Momma said the Milwaukee Bucks are like a box of chocolates every night; you just don’t know what you’re going to get.
A Boris Diaw-led Charlotte Bobcats front court can make the Bucks look like assistants to the regional manager one night, and just 24 hours later, Milwaukee colors their office black (for intimidation purposes) and beats a Minnesota Timberwolves team overflowing with the athleticism that usually gives the Bucks fits.
By the end of the first quarter, the Bucks had a two point lead they would never relinquish, despite poor shooting throughout a second half in which they were outscored 47-38. A late three-point play from Jon Leuer and his ensuing rebound off an errant Kevin Love three point attempt sealed the 98-95 victory in Milwaukee’s home opener.
Teamwork, or lack thereof, was a common theme throughout, as the Bucks nearly doubled the Timberwolves’ total points in the paint (48-28), scored 29 points off an incredible 26 Minnesota turnovers, and effectively snuffed out the Wolves’ speedy transition game that often gave the Bucks problems in the preseason (just 12 fast break points, to Milwaukee’s 16). The Bucks also tallied 24 assists, often coming off multiple passes in the flow of their offensive rhythm.
Players of note:
24 pts, 7-14 fg, 9-10 ft, 7 asts, 3 rbs, 2 TOs
With the ball in his hands, the Bucks up 94-92, and facing the pressure of a dying shot clock, Brandon Jennings cut into the lane, jumped, and found Jon Leuer waiting patiently under the basket. Leuer converted the lay-in and drew a foul, all-but sealing the first win of the Bucks 2011-12 season.
That sequence of pressure-cooked events is exactly what you want to see from a point guard looking to find the easiest shot on the floor. An efficient point guard limits turnovers, shares the rock accordingly, and can consistently find ways to score outside of jump shots.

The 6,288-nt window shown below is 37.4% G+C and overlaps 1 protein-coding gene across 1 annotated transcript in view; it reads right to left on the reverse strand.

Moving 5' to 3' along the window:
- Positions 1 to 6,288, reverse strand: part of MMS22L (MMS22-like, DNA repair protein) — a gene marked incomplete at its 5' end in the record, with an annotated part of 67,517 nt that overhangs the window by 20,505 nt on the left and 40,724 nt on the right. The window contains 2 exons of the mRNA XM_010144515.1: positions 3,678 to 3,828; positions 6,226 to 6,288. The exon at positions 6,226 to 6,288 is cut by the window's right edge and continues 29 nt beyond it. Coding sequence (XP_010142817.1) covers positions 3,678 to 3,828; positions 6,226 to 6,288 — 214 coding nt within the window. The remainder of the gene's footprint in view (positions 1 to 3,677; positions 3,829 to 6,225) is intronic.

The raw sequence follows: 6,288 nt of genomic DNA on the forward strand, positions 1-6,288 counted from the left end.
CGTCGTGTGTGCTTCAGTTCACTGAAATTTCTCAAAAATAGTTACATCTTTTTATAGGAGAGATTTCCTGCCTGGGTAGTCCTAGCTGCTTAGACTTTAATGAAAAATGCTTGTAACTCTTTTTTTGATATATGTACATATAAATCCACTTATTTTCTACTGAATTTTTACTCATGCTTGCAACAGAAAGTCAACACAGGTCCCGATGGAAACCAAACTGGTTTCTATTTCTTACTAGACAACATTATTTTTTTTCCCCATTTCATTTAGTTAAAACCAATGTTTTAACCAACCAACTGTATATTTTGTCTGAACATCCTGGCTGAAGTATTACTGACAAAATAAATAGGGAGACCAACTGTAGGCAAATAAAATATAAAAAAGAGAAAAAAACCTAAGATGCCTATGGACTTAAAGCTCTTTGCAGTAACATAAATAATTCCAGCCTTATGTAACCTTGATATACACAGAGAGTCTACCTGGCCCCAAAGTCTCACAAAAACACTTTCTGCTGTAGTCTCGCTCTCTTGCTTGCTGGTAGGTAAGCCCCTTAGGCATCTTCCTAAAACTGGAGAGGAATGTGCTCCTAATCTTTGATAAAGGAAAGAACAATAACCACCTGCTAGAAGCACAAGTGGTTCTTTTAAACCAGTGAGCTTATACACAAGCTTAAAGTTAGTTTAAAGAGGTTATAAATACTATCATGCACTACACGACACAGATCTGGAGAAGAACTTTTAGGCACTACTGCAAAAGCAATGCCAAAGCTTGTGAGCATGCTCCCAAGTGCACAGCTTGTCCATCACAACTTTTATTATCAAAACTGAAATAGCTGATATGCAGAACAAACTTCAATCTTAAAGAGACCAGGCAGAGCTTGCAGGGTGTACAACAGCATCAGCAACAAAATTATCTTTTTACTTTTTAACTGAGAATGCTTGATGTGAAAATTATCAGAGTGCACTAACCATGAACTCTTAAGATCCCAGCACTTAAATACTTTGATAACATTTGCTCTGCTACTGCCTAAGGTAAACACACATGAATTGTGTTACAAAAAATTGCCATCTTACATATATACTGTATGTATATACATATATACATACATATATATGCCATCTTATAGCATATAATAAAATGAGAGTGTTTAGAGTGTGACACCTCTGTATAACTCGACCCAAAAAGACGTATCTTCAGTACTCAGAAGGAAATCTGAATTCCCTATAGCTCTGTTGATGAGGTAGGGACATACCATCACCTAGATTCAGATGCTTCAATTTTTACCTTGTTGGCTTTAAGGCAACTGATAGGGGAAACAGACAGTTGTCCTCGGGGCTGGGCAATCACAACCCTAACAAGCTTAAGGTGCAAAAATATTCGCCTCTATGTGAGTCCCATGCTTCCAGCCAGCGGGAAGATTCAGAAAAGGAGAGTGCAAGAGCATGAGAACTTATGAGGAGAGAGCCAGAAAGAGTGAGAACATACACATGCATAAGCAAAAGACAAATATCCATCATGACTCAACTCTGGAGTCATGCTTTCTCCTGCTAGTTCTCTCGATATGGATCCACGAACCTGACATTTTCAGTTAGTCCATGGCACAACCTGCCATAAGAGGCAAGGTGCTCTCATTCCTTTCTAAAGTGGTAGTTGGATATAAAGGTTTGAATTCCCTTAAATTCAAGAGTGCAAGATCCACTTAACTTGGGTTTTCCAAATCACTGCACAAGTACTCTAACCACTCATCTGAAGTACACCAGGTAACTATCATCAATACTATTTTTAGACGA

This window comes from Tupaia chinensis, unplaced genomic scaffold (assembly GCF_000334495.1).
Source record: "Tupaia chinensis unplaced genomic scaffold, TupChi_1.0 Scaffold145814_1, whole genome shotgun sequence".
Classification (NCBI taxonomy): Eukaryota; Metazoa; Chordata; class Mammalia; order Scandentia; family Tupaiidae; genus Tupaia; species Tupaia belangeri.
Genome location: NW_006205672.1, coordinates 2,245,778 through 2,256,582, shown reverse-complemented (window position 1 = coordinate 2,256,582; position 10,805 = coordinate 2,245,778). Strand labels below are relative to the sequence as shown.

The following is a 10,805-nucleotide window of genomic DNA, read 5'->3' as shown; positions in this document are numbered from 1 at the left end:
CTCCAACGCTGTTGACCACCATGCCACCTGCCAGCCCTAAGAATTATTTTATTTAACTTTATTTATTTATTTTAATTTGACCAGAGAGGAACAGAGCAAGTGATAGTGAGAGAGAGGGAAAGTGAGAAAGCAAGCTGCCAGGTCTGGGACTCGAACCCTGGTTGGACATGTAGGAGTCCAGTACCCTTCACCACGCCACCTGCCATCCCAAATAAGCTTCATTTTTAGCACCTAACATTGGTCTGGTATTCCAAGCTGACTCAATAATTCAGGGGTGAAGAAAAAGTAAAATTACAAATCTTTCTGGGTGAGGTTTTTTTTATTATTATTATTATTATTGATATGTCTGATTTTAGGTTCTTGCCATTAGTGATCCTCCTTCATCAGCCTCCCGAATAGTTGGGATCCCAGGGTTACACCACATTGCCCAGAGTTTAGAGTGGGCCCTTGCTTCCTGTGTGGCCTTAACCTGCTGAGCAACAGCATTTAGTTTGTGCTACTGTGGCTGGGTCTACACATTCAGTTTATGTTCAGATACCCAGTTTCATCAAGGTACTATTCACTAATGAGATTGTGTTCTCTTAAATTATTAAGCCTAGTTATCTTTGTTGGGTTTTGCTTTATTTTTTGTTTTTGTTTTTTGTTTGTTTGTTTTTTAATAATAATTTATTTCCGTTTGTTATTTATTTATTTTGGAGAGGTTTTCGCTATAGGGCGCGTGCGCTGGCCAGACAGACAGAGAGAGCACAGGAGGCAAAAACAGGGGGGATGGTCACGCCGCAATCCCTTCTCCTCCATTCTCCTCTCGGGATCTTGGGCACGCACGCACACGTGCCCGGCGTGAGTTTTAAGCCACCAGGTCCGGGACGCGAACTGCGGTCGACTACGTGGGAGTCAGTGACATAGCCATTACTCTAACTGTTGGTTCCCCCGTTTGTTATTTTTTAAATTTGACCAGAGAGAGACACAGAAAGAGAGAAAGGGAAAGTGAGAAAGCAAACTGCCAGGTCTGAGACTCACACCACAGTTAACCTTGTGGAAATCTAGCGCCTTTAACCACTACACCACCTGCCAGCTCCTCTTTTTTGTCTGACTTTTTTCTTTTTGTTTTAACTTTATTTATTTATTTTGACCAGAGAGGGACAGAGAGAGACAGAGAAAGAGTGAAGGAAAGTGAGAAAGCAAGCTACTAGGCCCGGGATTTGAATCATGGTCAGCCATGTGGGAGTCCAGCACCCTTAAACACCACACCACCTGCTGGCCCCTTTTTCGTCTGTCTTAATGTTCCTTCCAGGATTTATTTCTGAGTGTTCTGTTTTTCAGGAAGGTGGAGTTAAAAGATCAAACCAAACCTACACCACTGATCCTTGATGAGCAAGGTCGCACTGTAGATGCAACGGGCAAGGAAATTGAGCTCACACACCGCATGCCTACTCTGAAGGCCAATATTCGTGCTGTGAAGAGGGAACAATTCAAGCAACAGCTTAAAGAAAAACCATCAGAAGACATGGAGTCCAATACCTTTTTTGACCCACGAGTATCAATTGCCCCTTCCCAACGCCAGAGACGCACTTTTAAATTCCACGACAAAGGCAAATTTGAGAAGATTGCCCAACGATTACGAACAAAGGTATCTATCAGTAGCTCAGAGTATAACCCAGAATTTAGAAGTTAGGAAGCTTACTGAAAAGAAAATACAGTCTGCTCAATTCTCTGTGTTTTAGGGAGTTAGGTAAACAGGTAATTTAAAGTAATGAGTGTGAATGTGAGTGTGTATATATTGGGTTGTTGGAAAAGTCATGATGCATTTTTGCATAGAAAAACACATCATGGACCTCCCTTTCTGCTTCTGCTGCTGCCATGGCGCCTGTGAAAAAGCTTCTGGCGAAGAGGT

Jennings’ final line reflects maturity and confidence in his ability to get to the rim (4-4 inside nine feet). We can only hope this is a new standard rather than the outlier.
20 mins., 14 pts, 5-7 fg, 4-4 ft, 8 rbs, 2 blks, 2 stls, 1 TO
Say what you want about Bo Ryan’s Ishtar-paced style of basketball, but he only spends his time on players with high basketball IQs, sound fundamentals, and the ability to work unselfishly within a system. Jon Leuer utilized every one of those Wisconsin Badgery skills to become a major contributor in the absence of Luc Mbah a Moute and Drew Gooden.
Leuer used his spot up jumper wisely (2-4 between 10-23 feet), and added a couple three point plays just for good measure. The Bucks’ 2011 second round pick boxed out the larger Timberwolves front court regularly, and led the team in total rebounding rate (19.4) as a result.
Read into Leuer’s success with cautious optimism (he was a second rounder in a weak draft for a reason), but Scott Skiles won’t be afraid to play him as long as he is producing and limiting turnovers at a position in need of a spark.
15 pts, 7-20 fg, 9 rbs, 3 asts, 2 stls